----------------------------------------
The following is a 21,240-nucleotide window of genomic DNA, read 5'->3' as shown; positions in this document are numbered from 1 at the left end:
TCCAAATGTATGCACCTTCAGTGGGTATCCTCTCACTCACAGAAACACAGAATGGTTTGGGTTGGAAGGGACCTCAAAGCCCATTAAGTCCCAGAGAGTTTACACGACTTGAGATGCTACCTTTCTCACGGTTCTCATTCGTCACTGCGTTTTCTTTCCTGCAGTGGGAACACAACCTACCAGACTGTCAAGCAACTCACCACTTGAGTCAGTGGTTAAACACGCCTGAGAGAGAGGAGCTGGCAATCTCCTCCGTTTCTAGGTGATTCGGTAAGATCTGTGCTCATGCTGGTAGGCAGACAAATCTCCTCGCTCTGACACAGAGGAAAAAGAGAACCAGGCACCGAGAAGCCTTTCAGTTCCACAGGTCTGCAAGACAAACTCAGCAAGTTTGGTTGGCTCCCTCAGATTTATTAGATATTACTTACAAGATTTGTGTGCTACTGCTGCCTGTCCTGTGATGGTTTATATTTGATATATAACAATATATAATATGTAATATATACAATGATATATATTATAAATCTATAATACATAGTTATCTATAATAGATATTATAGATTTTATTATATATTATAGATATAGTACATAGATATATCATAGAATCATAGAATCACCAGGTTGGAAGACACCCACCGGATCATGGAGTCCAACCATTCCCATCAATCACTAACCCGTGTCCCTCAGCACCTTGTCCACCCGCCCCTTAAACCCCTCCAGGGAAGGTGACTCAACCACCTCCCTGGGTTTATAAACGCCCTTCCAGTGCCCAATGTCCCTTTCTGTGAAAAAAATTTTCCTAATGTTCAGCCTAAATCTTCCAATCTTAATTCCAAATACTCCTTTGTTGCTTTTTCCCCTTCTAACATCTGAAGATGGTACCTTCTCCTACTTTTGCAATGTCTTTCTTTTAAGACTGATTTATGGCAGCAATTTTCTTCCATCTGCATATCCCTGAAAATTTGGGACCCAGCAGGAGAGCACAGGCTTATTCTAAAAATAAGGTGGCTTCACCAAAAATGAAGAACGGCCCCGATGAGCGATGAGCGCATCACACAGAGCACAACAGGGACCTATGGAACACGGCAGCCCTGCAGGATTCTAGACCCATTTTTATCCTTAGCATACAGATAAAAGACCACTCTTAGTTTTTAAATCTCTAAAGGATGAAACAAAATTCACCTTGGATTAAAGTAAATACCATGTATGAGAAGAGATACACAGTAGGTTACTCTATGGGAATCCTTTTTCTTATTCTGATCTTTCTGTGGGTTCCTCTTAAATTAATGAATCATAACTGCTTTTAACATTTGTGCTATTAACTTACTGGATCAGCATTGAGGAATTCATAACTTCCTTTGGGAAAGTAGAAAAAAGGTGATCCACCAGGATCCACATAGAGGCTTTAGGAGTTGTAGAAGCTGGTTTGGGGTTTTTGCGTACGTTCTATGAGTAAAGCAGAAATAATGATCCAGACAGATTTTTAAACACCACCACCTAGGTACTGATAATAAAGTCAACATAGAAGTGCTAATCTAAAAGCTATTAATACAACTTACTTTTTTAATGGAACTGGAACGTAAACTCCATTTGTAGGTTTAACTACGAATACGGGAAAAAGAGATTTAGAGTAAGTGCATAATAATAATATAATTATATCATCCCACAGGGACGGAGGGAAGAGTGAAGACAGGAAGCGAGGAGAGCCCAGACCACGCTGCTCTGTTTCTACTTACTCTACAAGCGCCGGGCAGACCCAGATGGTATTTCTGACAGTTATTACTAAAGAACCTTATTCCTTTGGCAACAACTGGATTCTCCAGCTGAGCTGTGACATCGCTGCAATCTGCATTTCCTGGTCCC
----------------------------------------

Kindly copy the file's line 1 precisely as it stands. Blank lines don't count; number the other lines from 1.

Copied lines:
The following is a 21,240-nucleotide window of genomic DNA, read 5'->3' as shown; positions in this document are numbered from 1 at the left end: